The Nets shot just 35.4 percent from the floor and 19.0 percent from behind the three-point line, as the Bulls played amazing defense for 48 minutes.
Brooklyn's normal stars were rendered useless, as Deron Williams in particular struggled heavily, scoring just eight points on nine shots.
Williams didn't score a single basket in the first half, but that doesn't mean he wasn't playing well. He recorded eight assists in his first 18 minutes and was constantly feeding teammates like Brook Lopez for open shots.
Williams came out in the second half looking to score, but nothing would fall. His first made shot came with 6:35 remaining in the third quarter and his team trailing by six points.
He finished 1-of-9 and was a big reason the Nets offense struggled for 48 minutes.
Hinrich had a difficult time going above screen to stay with Deron Williams, and the result was two fouls in his first nine minutes. But apart from that, he made his point guard counterpart work hard for everything.
Offensively his shot was falling. He made his first four attempts and was huge for a team whose offense normally struggles.
Johnson was smooth on the offensive end early on, making a couple pretty shots in the paint. He scored seven points in the first half.
He failed to score in the third quarter and was 3-of-10 heading into the final frame. The Nets simply weren't looking in his direction, opting more for Deron Williams and Brook Lopez as primary scoring options.
In the fourth, he knocked down a few huge three-pointers that got Brooklyn back into the game.
Butler only played 12 minutes (one fewer than injured teammate Joakim Noah) in the first half, which was certainly questionable given the fact that he didn't pick up any fouls.
He didn't score much throughout the game, but his stout defensive impact in isolation situations allowed the Bulls to execute their team defense to near-perfection in the third quarter (where the Nets shot a grotesque 11 percent).
Gerald Wallace began the game missing several point blank shots, including a turnaround jump hook from about a foot and an alley-oop lob from Joe Johnson that he tried to finish one-handed.
This theme continued throughout the game, as the Bulls swarmed Wallace every time he entered the paint. Late in the third quarter he was 1-of-7 from the floor.
He didn't attempt another shot the rest of the way finishing with two points. As the series goes on, don't be surprised to see his minutes dwindle.
Coming off a putrid performance in Game 1, Deng came out firing in this one, taking six shots in the game's first six minutes. (Only two went in.)
He was active on both ends of the court for most of the game, attacking the glass, attempting a good chunk of Chicago's shots and offering stupendous defense.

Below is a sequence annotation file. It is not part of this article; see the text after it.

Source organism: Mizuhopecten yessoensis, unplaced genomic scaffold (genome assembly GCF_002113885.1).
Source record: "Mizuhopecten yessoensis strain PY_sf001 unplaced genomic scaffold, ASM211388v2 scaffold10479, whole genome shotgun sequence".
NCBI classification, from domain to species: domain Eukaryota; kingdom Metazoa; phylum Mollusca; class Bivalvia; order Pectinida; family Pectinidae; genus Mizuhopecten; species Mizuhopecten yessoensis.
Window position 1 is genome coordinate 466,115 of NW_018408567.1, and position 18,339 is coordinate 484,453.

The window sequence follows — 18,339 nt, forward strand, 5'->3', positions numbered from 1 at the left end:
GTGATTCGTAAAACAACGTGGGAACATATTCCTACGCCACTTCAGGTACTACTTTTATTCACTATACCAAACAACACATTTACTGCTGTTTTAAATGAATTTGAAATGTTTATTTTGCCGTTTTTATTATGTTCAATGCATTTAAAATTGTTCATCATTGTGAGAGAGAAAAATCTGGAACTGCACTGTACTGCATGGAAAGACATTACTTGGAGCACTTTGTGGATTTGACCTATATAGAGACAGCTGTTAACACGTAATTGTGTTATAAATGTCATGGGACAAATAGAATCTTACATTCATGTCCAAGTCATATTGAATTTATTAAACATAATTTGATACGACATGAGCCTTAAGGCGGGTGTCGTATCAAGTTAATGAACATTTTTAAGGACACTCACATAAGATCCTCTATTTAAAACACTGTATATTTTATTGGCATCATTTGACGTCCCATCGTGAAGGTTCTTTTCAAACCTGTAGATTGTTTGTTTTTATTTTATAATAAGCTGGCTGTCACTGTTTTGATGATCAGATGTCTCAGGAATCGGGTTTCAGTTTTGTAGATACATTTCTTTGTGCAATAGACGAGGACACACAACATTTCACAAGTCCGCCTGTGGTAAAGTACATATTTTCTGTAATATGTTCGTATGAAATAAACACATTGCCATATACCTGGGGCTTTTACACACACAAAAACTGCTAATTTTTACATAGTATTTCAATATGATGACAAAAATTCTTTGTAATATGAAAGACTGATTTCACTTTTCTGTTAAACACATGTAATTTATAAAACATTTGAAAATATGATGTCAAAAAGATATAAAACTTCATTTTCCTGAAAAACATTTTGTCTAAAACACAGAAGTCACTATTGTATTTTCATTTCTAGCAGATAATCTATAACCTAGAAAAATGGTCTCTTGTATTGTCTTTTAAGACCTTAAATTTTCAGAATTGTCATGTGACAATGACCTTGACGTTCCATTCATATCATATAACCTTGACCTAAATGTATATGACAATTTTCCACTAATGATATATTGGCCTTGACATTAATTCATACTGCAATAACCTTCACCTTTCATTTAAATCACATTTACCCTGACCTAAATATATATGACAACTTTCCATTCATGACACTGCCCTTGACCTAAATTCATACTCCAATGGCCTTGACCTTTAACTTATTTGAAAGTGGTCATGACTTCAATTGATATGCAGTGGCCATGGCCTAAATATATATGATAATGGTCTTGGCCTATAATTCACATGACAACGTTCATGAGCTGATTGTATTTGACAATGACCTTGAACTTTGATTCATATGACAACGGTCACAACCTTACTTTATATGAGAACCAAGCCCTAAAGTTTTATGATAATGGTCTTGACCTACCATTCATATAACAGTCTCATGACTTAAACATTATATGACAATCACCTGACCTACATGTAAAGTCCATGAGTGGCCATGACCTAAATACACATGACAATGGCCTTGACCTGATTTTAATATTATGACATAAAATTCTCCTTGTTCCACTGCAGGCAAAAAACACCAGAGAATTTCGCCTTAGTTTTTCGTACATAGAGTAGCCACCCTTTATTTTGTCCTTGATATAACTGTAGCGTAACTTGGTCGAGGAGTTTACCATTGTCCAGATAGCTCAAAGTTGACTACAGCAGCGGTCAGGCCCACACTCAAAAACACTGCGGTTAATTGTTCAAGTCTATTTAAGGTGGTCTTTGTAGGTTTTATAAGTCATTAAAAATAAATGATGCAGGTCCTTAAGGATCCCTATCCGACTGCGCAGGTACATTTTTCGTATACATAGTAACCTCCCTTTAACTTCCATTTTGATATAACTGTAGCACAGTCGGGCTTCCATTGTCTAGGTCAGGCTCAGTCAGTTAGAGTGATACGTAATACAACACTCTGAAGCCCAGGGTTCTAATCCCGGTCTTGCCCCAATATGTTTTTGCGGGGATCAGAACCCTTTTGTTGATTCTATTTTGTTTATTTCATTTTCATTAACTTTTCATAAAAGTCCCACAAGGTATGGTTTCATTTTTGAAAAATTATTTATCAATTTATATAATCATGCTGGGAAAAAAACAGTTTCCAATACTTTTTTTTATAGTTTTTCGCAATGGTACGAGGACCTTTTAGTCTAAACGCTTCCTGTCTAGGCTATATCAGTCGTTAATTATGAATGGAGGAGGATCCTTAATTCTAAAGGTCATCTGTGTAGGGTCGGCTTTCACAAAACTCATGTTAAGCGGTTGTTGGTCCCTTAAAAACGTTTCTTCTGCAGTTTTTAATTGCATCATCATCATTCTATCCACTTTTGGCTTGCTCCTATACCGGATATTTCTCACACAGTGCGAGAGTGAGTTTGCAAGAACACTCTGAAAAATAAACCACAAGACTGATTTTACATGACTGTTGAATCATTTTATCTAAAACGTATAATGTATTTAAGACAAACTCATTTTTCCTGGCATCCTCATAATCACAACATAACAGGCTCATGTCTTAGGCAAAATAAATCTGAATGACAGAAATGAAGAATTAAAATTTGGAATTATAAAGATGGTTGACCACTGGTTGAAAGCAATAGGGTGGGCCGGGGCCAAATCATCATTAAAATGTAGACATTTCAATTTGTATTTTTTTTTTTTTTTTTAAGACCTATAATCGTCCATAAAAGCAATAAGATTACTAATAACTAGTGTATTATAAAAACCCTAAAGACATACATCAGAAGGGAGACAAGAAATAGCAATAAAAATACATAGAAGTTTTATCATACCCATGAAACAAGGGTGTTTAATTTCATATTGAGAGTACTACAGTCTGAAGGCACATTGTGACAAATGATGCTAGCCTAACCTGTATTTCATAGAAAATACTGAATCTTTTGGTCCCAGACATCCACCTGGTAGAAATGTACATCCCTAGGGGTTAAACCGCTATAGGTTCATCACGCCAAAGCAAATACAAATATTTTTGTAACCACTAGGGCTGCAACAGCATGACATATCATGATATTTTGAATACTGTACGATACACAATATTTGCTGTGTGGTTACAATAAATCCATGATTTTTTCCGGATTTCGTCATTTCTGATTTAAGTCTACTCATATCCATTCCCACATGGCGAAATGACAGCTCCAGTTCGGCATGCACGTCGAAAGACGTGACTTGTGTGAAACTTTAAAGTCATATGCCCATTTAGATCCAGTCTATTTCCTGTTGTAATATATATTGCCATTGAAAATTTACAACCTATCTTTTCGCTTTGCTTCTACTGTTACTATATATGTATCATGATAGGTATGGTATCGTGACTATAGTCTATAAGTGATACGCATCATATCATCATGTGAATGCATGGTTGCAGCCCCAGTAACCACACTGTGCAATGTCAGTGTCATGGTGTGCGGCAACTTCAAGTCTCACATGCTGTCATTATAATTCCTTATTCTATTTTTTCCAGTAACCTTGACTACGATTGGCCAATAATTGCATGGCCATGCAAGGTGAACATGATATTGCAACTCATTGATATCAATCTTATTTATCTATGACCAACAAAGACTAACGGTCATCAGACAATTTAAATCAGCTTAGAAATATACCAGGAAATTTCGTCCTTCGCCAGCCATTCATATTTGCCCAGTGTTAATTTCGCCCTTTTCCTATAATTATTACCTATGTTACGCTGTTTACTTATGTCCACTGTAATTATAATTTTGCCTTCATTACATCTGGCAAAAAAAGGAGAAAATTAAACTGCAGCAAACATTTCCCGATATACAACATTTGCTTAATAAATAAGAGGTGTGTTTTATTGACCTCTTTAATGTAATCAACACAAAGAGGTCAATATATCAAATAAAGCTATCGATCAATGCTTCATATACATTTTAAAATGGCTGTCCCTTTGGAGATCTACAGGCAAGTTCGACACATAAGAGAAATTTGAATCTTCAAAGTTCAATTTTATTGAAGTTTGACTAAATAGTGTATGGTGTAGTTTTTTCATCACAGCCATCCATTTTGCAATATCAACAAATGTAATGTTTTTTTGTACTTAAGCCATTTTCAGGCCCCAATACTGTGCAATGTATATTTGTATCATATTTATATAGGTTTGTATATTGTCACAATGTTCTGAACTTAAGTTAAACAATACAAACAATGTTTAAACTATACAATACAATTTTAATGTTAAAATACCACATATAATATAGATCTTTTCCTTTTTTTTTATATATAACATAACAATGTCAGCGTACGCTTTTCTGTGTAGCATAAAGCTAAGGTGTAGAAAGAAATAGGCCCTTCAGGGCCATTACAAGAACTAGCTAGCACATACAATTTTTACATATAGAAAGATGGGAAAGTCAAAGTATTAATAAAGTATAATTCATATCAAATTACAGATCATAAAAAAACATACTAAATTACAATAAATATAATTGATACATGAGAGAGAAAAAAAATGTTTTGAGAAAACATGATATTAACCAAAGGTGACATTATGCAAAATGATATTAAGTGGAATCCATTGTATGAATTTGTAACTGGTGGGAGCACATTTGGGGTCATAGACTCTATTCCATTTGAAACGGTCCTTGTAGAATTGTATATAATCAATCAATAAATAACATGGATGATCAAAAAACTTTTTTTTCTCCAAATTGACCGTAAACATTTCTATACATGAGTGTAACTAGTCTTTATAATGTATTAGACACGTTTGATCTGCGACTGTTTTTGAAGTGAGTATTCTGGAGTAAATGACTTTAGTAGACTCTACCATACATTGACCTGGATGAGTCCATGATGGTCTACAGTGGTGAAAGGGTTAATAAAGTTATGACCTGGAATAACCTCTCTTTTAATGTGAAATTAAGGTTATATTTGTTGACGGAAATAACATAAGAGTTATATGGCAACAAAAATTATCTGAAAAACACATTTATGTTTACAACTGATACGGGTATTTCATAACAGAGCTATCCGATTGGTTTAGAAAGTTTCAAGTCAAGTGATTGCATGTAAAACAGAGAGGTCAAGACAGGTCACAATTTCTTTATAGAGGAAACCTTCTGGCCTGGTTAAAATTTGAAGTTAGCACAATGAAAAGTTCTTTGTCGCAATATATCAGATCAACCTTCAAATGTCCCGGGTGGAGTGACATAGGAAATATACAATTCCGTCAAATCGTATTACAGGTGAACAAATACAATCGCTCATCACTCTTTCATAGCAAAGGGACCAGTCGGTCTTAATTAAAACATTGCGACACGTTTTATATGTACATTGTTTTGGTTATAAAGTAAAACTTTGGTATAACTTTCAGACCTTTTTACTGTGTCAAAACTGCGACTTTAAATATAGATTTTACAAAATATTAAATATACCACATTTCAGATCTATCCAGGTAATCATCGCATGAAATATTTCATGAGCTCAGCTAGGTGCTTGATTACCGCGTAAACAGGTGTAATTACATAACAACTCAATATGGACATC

He finished with 15 points and 10 rebounds.
Evans' offensive ineptitude/inability to stretch the floor reduced his minutes to 23, but he still managed to grab eight rebounds.
He scored four points.
Boozer made his first two shots and was extremely active on the glass throughout the opening stretch. His defense, however, was lazy, especially in transition, where Boozer briefly made Reggie Evans look like a semi-threat.
Offensively he was key throughout the game, knocking down mid-range shots and scoring 13 points to go along with 13 rebounds in 42 minutes.
After tearing up Chicago's weakened front line in Game 1, Lopez didn't score his first basket until less than two minutes remained in the first quarter.
Granted it was on a dunk that nearly ruined the basket's foundation, but the start was a disappointing one for Lopez.
He more than made up for it in the second quarter, knocking down a string of mid-range jumpers that temporarily gave Brooklyn the lead.
He finished with a game-high 21 points.
Noah looked a little fresher in the early minutes than all of Game 1, offering his typically great defense against Lopez one-on-one, and the rest of the Nets in help situations.
In the end this was a near-heroic performance, with Noah playing on a badly injured foot. He came away with a huge block with 52 seconds remaining that basically sealed the game.
Noah finished with 10 rebounds, two blocks and 11 points.
Blatche started the second quarter and immediately score on an uncontested, quick drive through the lane. He wasn't shy, taking another jumper on the very next possession.
His defense throughout the game was borderline atrocious, full of gambles that cost the Nets a few easy baskets. Blatche scored eight points on nine shots in 20 minutes.
Robinson first entered the game with just a few minutes remaining in the first quarter, and he didn't waste a second letting everybody know so. He stole the ball and created a tip in at the rim in transition, then did the same thing a minute later (except he made the layup).
He knocked down a major three-pointer midway through the fourth quarter that extended the Bulls' lead back to 10, and finished with 11 points on 11 shots in 26 minutes.
Brooklyn's bench was active throughout the game, with six players entering the game (a rarity for playoff basketball). Jerry Stackhouse, MarShon Brooks, C.J. Watson and Keith Bogans all saw time, but they barely contributed.
Watson led the way with 11 points, three of them coming after he knocked down a big three-pointer as the halftime buzzer sounded.
Kris Humphries came in to supply key minutes in the second quarter (scoring six points and grabbing four rebounds).
Stepping in for a limited Joakim Noah, Nazr Mohammed knocked down his first two shots (both were jumpers) and did a pretty good job keeping Brook Lopez at bay.
He finished with eight points in 18 minutes. Taj Gibson only played 11 minutes but was solid in all of them, making all three of his attempted shots.